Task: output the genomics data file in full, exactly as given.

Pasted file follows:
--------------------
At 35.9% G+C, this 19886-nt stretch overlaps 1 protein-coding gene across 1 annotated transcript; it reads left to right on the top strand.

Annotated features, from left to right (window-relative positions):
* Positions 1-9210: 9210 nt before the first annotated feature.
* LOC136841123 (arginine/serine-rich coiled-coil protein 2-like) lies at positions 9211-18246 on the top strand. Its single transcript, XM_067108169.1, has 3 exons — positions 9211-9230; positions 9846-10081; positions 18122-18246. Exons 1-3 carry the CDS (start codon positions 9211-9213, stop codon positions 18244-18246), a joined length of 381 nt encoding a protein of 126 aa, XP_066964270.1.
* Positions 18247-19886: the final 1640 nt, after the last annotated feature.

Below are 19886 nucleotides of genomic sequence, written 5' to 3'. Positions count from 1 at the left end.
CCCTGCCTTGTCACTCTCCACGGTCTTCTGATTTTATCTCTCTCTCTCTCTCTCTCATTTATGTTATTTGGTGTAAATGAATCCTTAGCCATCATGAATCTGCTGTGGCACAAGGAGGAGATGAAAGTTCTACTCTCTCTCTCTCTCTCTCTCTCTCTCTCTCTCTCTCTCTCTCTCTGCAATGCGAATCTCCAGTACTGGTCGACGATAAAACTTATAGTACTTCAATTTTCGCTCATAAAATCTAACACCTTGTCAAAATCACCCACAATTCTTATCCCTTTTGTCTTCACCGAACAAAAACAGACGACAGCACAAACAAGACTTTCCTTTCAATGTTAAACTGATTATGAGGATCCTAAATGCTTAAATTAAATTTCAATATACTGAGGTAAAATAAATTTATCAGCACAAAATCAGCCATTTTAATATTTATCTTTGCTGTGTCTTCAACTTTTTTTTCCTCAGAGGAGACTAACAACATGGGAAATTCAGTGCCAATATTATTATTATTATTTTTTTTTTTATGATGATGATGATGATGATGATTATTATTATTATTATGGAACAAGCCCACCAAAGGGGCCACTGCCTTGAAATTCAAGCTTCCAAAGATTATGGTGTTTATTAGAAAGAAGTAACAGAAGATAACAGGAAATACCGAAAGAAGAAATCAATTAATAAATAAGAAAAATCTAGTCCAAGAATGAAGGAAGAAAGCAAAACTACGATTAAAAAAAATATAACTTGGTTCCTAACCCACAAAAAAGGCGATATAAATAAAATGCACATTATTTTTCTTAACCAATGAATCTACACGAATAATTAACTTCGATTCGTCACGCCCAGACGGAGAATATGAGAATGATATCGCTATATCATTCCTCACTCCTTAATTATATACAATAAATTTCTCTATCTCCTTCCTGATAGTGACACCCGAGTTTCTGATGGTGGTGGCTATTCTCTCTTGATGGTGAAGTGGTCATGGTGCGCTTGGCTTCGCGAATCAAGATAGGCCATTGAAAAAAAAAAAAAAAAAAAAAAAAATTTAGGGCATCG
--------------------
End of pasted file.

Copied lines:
At 35.9% G+C, this 19886-nt stretch overlaps 1 protein-coding gene across 1 annotated transcript; it reads left to right on the top strand.

Annotated features, from left to right (window-relative positions):
* Positions 1-9210: 9210 nt before the first annotated feature.
* LOC136841123 (arginine/serine-rich coiled-coil protein 2-like) lies at positions 9211-18246 on the top strand. Its single transcript, XM_067108169.1, has 3 exons — positions 9211-9230; positions 9846-10081; positions 18122-18246. Exons 1-3 carry the CDS (start codon positions 9211-9213, stop codon positions 18244-18246), a joined length of 381 nt encoding a protein of 126 aa, XP_066964270.1.
* Positions 18247-19886: the final 1640 nt, after the last annotated feature.

Below are 19886 nucleotides of genomic sequence, written 5' to 3'. Positions count from 1 at the left end.
CCCTGCCTTGTCACTCTCCACGGTCTTCTGATTTTATCTCTCTCTCTCTCTCTCTCATTTATGTTATTTGGTGTAAATGAATCCTTAGCCATCATGAATCTGCTGTGGCACAAGGAGGAGATGAAAGTTCTACTCTCTCTCTCTCTCTCTCTCTCTCTCTCTCTCTCTCTCTCTCTCTGCAATGCGAATCTCCAGTACTGGTCGACGATAAAACTTATAGTACTTCAATTTTCGCTCATAAAATCTAACACCTTGTCAAAATCACCCACAATTCTTATCCCTTTTGTCTTCACCGAACAAAAACAGACGACAGCACAAACAAGACTTTCCTTTCAATGTTAAACTGATTATGAGGATCCTAAATGCTTAAATTAAATTTCAATATACTGAGGTAAAATAAATTTATCAGCACAAAATCAGCCATTTTAATATTTATCTTTGCTGTGTCTTCAACTTTTTTTTCCTCAGAGGAGACTAACAACATGGGAAATTCAGTGCCAATATTATTATTATTATTTTTTTTTTTATGATGATGATGATGATGATGATTATTATTATTATTATGGAACAAGCCCACCAAAGGGGCCACTGCCTTGAAATTCAAGCTTCCAAAGATTATGGTGTTTATTAGAAAGAAGTAACAGAAGATAACAGGAAATACCGAAAGAAGAAATCAATTAATAAATAAGAAAAATCTAGTCCAAGAATGAAGGAAGAAAGCAAAACTACGATTAAAAAAAATATAACTTGGTTCCTAACCCACAAAAAAGGCGATATAAATAAAATGCACATTATTTTTCTTAACCAATGAATCTACACGAATAATTAACTTCGATTCGTCACGCCCAGACGGAGAATATGAGAATGATATCGCTATATCATTCCTCACTCCTTAATTATATACAATAAATTTCTCTATCTCCTTCCTGATAGTGACACCCGAGTTTCTGATGGTGGTGGCTATTCTCTCTTGATGGTGAAGTGGTCATGGTGCGCTTGGCTTCGCGAATCAAGATAGGCCATTGAAAAAAAAAAAAAAAAAAAAAAAAATTTAGGGCATCG